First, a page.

Summer Assignments for Students and Parents!
 
After another year where we Grew Our Hearts and Our Minds at McKinley, it's time to say goodbye for the summer. Sadly, we say goodbye to our wonderful 5th grade class of 2019 (WHS Class of 2026) as they move on to EIS in September.
 
Here's a shot of some of us at the 5th grade party after you all "dunked" me in the ball pit:
 
 
5th graders -- remember your challenge: be important in someone else's life, and be the person who doesn't let anyone else wander around without anywhere to sit in the lunch room. If you can manage those two things in the beginning of your teenage years, you're way ahead of the game!
 
But before you all do that, ENJOY SUMMER!
 

Parents -- summer break is a crucial time for youngsters to learn, though that learning might not have much to do with school itself. Yes, we want our students to keep reading all summer. We want them to read books they’ve chosen and books they love. If you don’t have any of those, give us a call and tell us you’d like to visit the MCK library to check out a few books – we’ll be open for our students almost all summer! You can also visit this site to find the district’s book recommendations.

Beyond that, I have some other learning goals and objectives for students over the summer. I’ve sent these in the past, but I think they should be repeated. Sometime in summer, I hope students will:

  • be bored and figure out a way to not be bored, or to love being bored
  • spend inordinate amounts of time with their loved ones
  • play outside until it’s dark, and maybe even after, to chase after the fireflies
  • have unstructured time
  • learn to ride a bike
  • apply those new bike skills and go on bike rides
  • experience new environments, social circles, and be uncomfortable
  • experience conflict or trouble and work it out themselves (really, by themselves)
  • wake up with no plans and to have to figure out how to spend their day
  • eat meals with you, regularly
  • invent a game
 

Finally, parents, I do have an article suggestion for you which does a good job of summarizing recent research on parenting and the idea of "overinvolvement."

Take a look and let me know what you think: https://www.fatherly.com/health-science/psychology/science-suggests-parents-are-taking-parenting-too-far/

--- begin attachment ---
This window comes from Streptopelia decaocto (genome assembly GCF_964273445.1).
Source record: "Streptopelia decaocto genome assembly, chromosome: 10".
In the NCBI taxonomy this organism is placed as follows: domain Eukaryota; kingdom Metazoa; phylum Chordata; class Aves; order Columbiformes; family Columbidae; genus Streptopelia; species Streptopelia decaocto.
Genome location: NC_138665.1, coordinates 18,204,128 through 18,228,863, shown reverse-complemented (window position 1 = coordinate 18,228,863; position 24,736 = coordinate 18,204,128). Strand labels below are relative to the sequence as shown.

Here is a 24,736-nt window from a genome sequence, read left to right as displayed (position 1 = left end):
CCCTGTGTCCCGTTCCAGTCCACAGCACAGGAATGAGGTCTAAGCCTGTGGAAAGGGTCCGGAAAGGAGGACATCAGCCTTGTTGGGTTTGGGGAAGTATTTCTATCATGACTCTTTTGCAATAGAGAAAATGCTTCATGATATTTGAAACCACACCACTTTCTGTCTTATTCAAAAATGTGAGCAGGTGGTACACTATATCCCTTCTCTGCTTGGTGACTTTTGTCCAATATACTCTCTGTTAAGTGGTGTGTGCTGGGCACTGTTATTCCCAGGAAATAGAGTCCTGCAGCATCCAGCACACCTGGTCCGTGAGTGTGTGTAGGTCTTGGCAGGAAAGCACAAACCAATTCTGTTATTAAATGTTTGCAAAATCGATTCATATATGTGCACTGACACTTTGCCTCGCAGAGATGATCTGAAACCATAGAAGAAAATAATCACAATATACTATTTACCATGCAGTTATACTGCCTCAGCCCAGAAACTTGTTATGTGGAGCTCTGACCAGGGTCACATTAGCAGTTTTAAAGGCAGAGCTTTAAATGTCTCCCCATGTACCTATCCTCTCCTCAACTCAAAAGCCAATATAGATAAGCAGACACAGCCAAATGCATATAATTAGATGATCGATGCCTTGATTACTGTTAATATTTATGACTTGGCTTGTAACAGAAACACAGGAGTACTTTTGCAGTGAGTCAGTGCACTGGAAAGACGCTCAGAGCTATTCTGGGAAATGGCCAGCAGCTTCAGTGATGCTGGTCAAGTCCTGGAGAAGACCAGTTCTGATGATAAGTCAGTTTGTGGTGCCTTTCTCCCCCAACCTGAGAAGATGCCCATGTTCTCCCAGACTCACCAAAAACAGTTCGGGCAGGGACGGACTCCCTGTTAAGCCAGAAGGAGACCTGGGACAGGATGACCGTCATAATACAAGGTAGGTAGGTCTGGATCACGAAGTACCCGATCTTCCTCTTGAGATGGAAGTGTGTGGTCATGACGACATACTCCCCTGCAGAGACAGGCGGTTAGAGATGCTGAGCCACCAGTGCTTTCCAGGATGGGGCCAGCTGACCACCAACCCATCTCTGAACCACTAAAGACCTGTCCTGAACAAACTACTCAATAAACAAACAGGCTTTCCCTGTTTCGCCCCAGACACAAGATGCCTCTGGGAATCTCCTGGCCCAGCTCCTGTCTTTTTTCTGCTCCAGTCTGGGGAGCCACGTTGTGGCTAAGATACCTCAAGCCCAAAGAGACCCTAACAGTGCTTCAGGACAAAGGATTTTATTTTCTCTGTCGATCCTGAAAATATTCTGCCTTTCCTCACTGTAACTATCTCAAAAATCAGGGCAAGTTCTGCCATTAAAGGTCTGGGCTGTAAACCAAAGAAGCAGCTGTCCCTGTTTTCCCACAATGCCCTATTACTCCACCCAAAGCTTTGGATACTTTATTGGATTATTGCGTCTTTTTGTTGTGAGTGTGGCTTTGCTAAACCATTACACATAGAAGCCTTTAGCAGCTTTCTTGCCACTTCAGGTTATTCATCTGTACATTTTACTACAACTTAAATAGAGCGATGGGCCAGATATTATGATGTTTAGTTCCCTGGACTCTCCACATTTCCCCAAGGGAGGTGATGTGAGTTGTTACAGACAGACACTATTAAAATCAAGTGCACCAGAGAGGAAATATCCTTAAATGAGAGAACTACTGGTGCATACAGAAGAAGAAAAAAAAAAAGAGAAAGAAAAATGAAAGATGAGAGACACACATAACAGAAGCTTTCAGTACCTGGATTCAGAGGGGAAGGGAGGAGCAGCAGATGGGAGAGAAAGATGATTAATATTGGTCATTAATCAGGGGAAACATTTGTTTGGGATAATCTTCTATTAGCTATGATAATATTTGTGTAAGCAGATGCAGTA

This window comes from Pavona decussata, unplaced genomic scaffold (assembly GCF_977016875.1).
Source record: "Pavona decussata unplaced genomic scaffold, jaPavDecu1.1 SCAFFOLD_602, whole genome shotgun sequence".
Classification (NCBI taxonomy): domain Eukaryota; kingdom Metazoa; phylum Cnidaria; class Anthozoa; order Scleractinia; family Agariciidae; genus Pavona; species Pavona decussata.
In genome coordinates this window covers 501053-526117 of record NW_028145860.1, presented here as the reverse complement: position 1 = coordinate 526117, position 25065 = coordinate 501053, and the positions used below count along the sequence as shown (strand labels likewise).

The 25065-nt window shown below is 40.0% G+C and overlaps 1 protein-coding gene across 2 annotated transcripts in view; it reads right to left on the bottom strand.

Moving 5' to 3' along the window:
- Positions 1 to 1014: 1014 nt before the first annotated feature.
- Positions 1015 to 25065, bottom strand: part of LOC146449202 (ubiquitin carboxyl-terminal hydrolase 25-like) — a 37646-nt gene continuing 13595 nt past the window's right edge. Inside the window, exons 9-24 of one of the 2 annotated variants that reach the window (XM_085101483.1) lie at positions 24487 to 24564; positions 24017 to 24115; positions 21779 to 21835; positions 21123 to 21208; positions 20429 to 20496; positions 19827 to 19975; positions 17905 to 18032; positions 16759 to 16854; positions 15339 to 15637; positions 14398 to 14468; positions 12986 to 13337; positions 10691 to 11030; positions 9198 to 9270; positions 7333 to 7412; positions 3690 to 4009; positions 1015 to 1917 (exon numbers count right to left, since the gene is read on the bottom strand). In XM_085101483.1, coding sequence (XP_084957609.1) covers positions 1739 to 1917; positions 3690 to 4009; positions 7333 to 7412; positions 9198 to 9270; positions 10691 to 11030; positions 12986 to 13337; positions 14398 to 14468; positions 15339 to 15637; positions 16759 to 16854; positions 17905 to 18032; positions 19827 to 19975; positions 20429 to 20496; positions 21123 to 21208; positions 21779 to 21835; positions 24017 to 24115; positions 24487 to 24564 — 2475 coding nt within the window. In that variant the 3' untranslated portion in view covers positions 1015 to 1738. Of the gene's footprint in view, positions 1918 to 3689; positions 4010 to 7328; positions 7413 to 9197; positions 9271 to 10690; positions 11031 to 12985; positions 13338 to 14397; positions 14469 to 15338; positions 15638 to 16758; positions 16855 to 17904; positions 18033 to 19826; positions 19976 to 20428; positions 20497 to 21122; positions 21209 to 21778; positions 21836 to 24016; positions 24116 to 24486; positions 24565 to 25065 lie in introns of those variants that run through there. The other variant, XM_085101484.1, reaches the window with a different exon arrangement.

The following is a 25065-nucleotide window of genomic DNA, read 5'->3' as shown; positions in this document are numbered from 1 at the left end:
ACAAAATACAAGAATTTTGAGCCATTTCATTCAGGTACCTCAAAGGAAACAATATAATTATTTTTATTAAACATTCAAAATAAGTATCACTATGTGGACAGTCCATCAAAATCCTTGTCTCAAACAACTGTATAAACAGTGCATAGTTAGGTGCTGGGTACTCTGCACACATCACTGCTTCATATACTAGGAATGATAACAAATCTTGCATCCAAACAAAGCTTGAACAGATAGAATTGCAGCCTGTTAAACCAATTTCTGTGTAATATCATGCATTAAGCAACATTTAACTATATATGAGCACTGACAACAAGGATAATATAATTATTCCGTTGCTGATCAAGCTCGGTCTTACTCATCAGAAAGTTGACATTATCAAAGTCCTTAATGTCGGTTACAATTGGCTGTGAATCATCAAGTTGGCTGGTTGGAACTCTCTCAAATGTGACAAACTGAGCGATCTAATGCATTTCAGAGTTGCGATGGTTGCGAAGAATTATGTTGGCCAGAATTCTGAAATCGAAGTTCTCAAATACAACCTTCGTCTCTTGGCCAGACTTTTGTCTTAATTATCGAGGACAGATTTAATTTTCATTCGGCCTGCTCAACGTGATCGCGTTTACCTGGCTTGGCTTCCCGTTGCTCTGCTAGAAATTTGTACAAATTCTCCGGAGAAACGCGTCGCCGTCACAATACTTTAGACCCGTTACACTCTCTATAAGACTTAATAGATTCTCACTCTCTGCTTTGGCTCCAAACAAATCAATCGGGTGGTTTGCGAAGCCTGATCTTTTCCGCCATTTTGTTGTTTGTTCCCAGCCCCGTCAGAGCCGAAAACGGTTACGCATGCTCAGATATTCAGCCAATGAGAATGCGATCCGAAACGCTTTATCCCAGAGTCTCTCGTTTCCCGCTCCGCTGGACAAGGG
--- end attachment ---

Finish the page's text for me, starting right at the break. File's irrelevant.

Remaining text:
Fun and educational projects at MCK!
 
This week, our community and many staff members packed the EIS auditorium to view Most Likely to Succeed, a documentary about innovative, progressive educational techniques which focuses on High Tech High, a California charter school. This event was put on by the Westfield Education Fund, who works extremely hard to partner with Westfield's schools and who has opened up a crucial conversation about what experiences our students need in order to grow to be their best selves.
 
In the two days since the movie, I've already had numerous conversations with parents and colleagues about the central themes of the movie and how they relate to our mission to Grow Our Hearts and Our Minds. Kudos to the WEF for sparking engaged and important conversations in our district, and also for organizing a thoughtful event, which was complete with a panel discussion after the film.
 
One of the topics the movie addresses is the use of meaningful projects in schools where students work on long-term goals, are creative in their achievement of those goals, and then present their work in authentic ways.
 
So, freshly sparked from Wednesday's movie, I thought I'd share two projects happening at MCK:
 
Students in Miss Ullrich's class were given the challenge to make anything they desired using any resources they could find. Once the creations are complete, they'll explain their process and product in informational writing! One student made a dentist's office. Another made New York City.
 
Then I was surprised by a visit from these four fourth graders who were working on a difficult math project (figuring out how to feed an overfed dog) and then challenged with the monumental task of teaching me how to get to the solution!